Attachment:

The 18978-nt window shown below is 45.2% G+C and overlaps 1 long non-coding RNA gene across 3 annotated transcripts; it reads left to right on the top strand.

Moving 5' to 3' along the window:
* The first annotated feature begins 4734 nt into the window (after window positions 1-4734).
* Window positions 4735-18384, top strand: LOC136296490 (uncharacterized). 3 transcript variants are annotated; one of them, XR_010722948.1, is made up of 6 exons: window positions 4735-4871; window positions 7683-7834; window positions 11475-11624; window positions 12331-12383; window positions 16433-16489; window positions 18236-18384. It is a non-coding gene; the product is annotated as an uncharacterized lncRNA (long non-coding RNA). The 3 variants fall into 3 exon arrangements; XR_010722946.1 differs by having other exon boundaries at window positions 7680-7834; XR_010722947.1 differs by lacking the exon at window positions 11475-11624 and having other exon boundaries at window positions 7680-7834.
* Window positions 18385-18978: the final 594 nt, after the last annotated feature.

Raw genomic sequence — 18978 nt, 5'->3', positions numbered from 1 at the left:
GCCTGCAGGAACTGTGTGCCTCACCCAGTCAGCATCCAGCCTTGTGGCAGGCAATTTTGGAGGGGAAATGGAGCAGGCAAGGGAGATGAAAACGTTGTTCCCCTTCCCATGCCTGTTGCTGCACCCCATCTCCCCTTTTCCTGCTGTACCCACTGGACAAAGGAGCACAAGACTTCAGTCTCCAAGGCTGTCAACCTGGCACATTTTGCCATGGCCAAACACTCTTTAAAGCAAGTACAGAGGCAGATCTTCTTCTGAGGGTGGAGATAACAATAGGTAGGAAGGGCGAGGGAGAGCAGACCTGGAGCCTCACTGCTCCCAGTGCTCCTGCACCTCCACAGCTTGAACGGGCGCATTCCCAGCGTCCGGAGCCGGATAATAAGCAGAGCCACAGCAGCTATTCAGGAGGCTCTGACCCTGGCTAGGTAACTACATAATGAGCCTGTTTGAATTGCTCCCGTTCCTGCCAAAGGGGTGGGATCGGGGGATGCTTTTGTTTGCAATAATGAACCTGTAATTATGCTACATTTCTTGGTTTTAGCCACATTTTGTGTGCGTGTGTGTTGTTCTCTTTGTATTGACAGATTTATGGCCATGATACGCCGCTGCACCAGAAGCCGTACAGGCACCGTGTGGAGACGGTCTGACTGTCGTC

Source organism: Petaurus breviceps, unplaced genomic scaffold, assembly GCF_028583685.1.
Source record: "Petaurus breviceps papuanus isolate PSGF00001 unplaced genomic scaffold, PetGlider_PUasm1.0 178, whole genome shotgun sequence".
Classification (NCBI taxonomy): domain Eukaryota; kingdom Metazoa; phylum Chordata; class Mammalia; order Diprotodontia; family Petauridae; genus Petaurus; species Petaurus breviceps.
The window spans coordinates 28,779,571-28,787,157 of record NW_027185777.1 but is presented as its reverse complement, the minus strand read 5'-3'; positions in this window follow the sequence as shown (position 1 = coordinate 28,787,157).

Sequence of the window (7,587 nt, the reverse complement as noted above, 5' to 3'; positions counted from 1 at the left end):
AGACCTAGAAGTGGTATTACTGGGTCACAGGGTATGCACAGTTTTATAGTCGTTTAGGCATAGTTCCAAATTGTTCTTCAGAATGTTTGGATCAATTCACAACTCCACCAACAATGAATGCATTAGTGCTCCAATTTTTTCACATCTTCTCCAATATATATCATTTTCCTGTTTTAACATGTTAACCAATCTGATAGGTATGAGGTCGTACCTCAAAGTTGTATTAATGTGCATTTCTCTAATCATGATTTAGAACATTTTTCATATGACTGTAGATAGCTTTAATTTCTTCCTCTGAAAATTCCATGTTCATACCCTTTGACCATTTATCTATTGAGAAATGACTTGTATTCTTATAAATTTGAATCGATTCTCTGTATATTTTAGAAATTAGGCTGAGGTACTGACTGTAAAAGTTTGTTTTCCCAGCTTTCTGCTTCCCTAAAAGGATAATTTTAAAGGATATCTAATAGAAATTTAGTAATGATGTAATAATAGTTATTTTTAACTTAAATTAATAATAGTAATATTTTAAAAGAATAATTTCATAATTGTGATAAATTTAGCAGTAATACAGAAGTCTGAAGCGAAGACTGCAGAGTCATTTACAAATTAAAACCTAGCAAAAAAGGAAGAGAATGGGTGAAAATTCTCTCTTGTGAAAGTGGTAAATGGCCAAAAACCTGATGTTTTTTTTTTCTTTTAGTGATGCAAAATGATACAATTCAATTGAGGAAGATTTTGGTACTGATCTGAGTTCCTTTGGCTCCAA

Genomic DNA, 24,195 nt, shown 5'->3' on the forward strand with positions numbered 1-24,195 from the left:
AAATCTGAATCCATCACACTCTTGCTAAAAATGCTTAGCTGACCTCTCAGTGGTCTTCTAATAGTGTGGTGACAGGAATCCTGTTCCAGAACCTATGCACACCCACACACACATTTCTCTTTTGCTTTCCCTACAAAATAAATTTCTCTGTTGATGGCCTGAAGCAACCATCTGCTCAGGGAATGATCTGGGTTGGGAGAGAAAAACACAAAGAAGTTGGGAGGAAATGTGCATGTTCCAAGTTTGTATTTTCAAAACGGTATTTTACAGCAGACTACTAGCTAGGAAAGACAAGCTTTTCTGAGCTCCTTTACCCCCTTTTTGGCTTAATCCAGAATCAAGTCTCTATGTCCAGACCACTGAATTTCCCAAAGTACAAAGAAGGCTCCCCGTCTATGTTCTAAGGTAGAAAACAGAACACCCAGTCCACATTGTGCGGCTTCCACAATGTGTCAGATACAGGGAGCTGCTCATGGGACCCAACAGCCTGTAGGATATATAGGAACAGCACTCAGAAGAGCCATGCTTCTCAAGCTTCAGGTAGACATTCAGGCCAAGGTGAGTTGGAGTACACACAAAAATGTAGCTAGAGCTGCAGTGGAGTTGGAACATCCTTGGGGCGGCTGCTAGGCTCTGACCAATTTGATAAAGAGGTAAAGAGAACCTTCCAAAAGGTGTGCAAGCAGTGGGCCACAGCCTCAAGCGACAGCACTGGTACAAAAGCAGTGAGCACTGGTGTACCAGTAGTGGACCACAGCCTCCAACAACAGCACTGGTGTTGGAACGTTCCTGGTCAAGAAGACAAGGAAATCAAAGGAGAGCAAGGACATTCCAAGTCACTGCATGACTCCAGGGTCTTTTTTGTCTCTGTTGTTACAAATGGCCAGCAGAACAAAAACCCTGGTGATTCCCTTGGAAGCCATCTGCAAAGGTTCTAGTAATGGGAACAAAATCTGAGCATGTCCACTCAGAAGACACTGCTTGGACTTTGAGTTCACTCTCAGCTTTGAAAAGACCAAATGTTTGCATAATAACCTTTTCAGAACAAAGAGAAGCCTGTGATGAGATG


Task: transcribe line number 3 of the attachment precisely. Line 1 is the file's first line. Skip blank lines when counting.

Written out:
* The first annotated feature begins 4734 nt into the window (after window positions 1-4734).